hamburg review
of social sciences

Editorial Note



the hamburg review of social sciences is no longer published







Volume 6, Issue 3 & Volume 7, Issue 1



The editors of the hamburg review of social sciences are glad to start off the New Year with a new Volume, presenting theoretical analysis and empirical research on highly relevant topics in contemporary society.




In the first article, Aram Ziai explores how a decade ago and to the astonishment of many, the IMF proposed a Sovereign Debt Restructuring Mechanism, constituting an international insolvency procedure for states. The proposal was rejected by IMF’s executive board. The author discusses the ability of several theoretical approaches (neorealism, institutionalism, neomarxism, and constructivism) to explain the rise and fall of the SDRM proposal in the IMF, thus giving an introduction to competing conceptions of power.



The second article contributes to the European integration theory from the perspective of symbolism. Andreas Gahleitner uses the example of the European Heritage Label to analyze the symbolic construction of the European Union. The author applies four approaches to symbolism of the European Heritage Label, referring to Durkheim’s symbolic emblem, Kristeva’s symbolic order, Hall’s symbolic representation and Bourdieu’s symbolic power.



Peter Ullrich, Stefan Kausch and Sigrun Holze examine changing patterns of modes of governing by analyzing the healthcare politics of the coalition government in Germany (1998 - 2005). The article takes reference from governmentality studies, which describe recent transformations in governing as ambiguously creating more individual freedom as well as more disciplinary forces. The authors show that the government’s healthcare reform measures are geared towards the activation and responsibilisation of insurants, thus producing what the authors call the “healthcare self”.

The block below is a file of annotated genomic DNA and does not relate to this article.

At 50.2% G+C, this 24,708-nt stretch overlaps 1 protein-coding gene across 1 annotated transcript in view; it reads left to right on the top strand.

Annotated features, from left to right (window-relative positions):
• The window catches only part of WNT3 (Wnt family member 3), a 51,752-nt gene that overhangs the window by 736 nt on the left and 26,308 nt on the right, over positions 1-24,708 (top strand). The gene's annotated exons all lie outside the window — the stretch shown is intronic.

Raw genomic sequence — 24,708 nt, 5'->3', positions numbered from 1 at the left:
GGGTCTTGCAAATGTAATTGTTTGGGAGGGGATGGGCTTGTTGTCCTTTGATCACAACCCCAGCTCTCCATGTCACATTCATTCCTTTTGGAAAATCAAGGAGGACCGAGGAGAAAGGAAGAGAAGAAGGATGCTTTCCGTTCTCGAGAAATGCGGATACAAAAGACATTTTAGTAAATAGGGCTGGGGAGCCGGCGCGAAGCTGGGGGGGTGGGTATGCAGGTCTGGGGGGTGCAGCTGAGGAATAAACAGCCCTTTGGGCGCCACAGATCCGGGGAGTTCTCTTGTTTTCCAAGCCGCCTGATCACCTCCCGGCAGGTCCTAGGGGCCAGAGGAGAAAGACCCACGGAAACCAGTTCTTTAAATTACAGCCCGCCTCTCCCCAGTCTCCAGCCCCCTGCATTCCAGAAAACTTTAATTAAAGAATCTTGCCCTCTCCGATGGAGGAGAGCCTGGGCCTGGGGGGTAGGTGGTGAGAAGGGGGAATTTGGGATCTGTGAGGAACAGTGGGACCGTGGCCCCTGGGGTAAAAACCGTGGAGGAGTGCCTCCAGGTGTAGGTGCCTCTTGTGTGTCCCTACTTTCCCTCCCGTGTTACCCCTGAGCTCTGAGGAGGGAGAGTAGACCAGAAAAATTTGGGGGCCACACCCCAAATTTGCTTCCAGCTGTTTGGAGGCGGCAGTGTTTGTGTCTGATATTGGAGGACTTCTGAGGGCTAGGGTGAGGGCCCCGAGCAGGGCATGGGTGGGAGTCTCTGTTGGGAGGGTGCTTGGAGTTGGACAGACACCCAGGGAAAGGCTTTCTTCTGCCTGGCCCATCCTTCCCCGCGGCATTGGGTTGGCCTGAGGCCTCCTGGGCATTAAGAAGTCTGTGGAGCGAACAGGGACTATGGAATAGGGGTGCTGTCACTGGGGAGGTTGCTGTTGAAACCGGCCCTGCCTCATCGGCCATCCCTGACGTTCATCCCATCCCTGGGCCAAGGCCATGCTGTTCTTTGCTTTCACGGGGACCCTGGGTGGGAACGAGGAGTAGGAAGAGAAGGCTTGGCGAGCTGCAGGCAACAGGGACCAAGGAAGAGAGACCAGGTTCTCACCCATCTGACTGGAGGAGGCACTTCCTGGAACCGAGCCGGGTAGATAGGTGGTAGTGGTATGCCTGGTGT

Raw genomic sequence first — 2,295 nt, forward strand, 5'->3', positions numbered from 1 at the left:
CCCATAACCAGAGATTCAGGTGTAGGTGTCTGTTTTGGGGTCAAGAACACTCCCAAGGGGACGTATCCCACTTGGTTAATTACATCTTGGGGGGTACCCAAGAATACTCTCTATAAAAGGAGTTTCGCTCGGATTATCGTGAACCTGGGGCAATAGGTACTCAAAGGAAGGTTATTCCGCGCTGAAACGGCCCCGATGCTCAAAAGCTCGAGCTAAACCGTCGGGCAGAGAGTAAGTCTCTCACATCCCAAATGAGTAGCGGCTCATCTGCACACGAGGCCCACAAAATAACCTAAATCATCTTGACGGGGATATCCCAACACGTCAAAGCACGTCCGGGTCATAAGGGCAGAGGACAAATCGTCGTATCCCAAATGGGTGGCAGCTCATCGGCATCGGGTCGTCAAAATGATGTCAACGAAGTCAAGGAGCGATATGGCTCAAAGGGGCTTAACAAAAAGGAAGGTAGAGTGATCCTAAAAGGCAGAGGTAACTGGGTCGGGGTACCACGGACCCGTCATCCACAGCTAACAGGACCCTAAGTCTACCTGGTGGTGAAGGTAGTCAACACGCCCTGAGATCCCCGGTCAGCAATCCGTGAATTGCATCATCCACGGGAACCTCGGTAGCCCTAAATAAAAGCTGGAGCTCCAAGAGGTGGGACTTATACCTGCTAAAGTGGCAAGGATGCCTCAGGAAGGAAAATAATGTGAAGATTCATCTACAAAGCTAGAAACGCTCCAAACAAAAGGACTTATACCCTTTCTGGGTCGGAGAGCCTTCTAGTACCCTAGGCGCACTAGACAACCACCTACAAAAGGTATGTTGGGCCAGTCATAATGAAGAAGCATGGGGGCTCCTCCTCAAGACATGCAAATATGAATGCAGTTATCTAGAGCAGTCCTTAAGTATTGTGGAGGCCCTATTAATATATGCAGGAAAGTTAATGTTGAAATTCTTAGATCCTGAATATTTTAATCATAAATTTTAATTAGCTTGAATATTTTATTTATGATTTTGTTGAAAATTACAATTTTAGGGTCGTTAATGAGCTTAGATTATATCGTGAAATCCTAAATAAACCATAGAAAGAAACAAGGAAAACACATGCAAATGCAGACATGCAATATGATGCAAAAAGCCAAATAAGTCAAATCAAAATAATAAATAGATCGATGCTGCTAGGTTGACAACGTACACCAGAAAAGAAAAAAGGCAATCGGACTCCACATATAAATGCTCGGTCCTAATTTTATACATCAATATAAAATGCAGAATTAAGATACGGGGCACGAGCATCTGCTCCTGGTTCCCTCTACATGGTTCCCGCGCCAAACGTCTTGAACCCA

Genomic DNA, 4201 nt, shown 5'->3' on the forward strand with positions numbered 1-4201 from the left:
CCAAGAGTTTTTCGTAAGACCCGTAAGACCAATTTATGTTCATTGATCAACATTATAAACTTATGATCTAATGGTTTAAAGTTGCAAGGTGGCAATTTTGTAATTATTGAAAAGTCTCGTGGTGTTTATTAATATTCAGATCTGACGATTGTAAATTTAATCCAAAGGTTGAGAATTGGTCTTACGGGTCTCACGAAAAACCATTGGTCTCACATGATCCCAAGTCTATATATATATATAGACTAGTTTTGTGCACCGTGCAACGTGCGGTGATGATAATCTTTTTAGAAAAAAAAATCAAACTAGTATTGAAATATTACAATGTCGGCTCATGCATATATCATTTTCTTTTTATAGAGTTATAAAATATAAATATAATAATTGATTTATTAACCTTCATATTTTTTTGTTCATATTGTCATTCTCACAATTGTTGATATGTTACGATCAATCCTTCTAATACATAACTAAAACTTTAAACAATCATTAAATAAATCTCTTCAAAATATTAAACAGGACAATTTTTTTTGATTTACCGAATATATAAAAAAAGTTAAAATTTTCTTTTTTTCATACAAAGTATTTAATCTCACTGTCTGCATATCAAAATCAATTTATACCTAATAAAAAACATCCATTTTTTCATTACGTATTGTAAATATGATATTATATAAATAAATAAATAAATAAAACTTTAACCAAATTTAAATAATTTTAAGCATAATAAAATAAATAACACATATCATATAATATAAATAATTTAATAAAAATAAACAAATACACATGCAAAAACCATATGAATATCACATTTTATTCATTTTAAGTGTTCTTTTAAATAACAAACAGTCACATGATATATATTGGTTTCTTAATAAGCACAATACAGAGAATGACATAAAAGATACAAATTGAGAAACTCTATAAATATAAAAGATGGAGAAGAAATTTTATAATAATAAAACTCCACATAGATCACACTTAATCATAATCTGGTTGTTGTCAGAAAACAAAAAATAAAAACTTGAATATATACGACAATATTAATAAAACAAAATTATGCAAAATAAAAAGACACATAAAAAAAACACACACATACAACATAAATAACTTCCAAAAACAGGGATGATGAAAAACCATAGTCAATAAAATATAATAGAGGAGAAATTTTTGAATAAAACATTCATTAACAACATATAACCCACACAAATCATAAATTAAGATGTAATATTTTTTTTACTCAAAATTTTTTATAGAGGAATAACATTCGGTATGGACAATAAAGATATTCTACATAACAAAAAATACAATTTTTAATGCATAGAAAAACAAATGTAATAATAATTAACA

The fourth article deals with contemporary trends in the labour market, taking Austria as an empirical example. Roland Teitzer explores to what extent temporary employment is taken up, due to the inability to find a permanent job and which population groups are particularly at risk. The author uses descriptive analysis and logistic regression models based on data from the Labour Force Survey 2004-2010 to analyse the relevance and recent trends of so called involuntary temporary employment.



With reference to the German social historian Gerhard Oesterreich, Salvador Santino F. Regilme Jr. re-examines the notions of Social Discipline, Democracy and Modernity, by taking them beyond the euro-centric narratives of modernity. The author embeds his reflexions on central themes of Oesterreich’s work into the broader debate on euro-centrism and “multiple modernities”.



The Volume is completed by a review on Thomas Kliche and Stephanie Thiel: Korruption. Forschungsstand, Prävention, Probleme, written by Matthias Pázmándy.





Changes in Notes for Authors, please check!